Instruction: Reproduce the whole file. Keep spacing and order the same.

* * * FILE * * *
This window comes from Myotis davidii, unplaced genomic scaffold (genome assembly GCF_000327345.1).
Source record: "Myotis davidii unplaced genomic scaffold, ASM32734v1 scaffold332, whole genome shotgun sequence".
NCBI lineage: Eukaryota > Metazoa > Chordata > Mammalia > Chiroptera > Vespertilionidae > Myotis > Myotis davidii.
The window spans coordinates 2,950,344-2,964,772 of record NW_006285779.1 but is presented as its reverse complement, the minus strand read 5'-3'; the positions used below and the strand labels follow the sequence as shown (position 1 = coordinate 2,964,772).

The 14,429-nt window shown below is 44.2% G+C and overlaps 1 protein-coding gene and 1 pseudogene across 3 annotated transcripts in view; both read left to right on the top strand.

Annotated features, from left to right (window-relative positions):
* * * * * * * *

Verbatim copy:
This window comes from Myotis davidii, unplaced genomic scaffold (genome assembly GCF_000327345.1).
Source record: "Myotis davidii unplaced genomic scaffold, ASM32734v1 scaffold332, whole genome shotgun sequence".
NCBI lineage: Eukaryota > Metazoa > Chordata > Mammalia > Chiroptera > Vespertilionidae > Myotis > Myotis davidii.
The window spans coordinates 2,950,344-2,964,772 of record NW_006285779.1 but is presented as its reverse complement, the minus strand read 5'-3'; the positions used below and the strand labels follow the sequence as shown (position 1 = coordinate 2,964,772).

The 14,429-nt window shown below is 44.2% G+C and overlaps 1 protein-coding gene and 1 pseudogene across 3 annotated transcripts in view; both read left to right on the top strand.

Annotated features, from left to right (window-relative positions):